Wednesday 1 January 2020

Predictions for 2020

As in 2019, in 2020 we will read these articles:

How I fell off the January Dryathon bandwagon, ha ha.

Uni students – snowflakes – safe spaces – trigger – opposite point of view – healthy debate – manufactured outrage – over-sensitive – offence – kids today blah blah cotton wool nanny state life organised 24/7.

Britons are rediscovering unpasteurised milk!

Radio is a flash in the pan/here to stay. Repeat for Twitter, blogs, podcasts.

omg technology
blah smart phones finger wag social media
yikes alienation
eek concentration
zoom zoom
much news
wowww bad! things! so! many! maybe capitalisomething... so tired so lonely but so AWAKE let's all go to the woods to Think Real True Thoughts
(I am so bored of reading versions of this by Esteemed Thinkers and Writers and never ever want to read it ever ever again) oh and I almost forgot: behold! a neurologist said! an fMRI scan! tiny brains much overloaded neuron synapses much whirring wiring overload eeeeeeek

(Hannah Proctor @hhnnccnnll)

It would be much better if we all did nothing. (This usually translates as "hand-whittle wooden spoons instead of staring at your phone".)

Sugar doesn't make children hyperactive. (Repeat until everyone gets the message.)

It’s perfectly OK to be single and women shouldn’t waste time wanting what society tells them to want. Plus romance isn’t really that great and marriage isn’t happy ever after. Women don’t need to get married now they can have jobs.

New zeppelin is about to launch! (2019's was the Phoenix – a plane with a helium-filled body.)

Seaside towns need a makeover. (A 2019 report, The Future of Seaside Towns, says they need to “reinvent themselves” as some have become “stuck in the past”.)

Children should spend more time outside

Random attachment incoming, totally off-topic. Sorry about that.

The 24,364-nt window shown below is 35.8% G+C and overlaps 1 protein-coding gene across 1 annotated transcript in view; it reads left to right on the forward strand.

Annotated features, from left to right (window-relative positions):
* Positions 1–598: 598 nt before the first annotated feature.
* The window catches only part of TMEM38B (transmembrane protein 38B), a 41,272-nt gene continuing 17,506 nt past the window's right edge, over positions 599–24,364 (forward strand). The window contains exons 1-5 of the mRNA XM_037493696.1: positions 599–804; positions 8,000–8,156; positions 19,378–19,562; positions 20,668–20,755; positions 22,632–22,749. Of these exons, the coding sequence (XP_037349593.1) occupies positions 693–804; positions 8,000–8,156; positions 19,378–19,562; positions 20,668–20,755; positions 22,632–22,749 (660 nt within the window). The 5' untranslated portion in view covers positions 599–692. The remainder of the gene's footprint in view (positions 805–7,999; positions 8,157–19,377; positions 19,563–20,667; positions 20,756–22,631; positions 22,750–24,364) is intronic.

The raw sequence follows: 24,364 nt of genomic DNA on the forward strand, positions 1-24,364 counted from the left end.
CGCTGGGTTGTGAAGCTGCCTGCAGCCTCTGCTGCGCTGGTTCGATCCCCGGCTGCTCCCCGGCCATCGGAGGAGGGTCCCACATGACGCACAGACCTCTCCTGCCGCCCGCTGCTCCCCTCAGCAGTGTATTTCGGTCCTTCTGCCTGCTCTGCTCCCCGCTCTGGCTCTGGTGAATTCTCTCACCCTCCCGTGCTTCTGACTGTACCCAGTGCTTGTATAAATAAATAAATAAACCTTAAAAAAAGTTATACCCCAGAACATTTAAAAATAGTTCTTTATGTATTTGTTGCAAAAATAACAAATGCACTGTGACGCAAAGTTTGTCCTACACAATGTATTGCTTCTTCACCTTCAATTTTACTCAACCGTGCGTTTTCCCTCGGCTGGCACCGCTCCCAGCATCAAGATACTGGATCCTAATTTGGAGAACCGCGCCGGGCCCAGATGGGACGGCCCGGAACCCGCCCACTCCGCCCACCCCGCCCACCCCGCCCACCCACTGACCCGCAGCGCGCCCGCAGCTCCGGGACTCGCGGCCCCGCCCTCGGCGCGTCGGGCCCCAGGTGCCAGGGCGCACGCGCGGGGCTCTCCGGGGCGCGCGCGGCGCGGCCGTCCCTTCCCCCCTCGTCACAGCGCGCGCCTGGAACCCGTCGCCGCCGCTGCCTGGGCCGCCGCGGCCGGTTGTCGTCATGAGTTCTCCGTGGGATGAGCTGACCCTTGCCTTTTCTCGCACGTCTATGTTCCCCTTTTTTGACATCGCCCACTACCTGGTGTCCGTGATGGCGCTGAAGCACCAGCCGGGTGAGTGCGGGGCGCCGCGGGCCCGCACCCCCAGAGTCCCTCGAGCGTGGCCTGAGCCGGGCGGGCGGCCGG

– up to six hours a day! (This one has been popular since my early youth. Kids should not stay inside in the warm reading books, watching TV, colouring, cutting out paper dolls, drawing, writing, playing video games like they want to.)

Women juggle tasks, run the household and act as everybody’s memory.
It’s now “millennial burnout”, apparently. (Current for the past 50 years, see Shirley Conran, Katharine Whitehorn.)

Every Christmas, articles on “how to survive the party season”.

In 2020 the following will happen:

Someone will suggest opening a chain of restaurants with refectory tables so that you have to talk to your neighbours.

Another will try to revive nettle soup.

Many will assume that journalists write their own headlines.

Shall we get the whole year over at once?
Valentine's: American, too commercial
Easter: eggs without the word, children don't know what it means, too early
Mother's Day: American name, wrong day, capitalist plot.
Back to school – in July?
Summer: too hot/too wet/too light, June 21 is the beginning not the middle
Halloween: American, commercial
Poppies: jingoistic, too early, too late, too few, not enough [insert unique take here]
Christmas: starts in September, commercial, wasteful
Diana: hysteria (She's a moveable feast and can be invoked at any time.)

Some killjoy will tell children Santa isn't real:
(End November, 2019.) Christine Jeffreys, mayor of Rushcliffe, was switching on Christmas lights in West Bridgford. “She told the children that Santa was too busy to deliver presents this Christmas so their parents would be giving him a hand by putting presents under the tree.” (Times) She apologised after parents were outraged on social media. Nina Hudson wrote: “The mayor then proceeded to tell all the kids... if they hear a noise in the middle of night on Christmas Eve, don’t worry it’s just mummy and daddy. I’m traumatised... they couldn’t get the mike off her quickly enough.” Kate Smith posted: “We were at the front, totally incensed! Or little girl turned and said, ‘Is that true Mummy?’” Mrs Jeffreys said: “I apologise unreservedly for the upset I have caused... Some of my words were said in error. I am deeply apologetic to anyone who was affected by what I said.” (But her words were not in error – apart from the bit about Santa being “too busy”.)

Weathermen will predict snow. They are called “snowmongers” and accused of panic and hysteria. Snow falls. Villages are cut off. Travellers on Bodmin Moor spend the night in Jamaica Inn, or ten hours in their cars. Nobody apologises. See you next year!

Last year, and links to past years.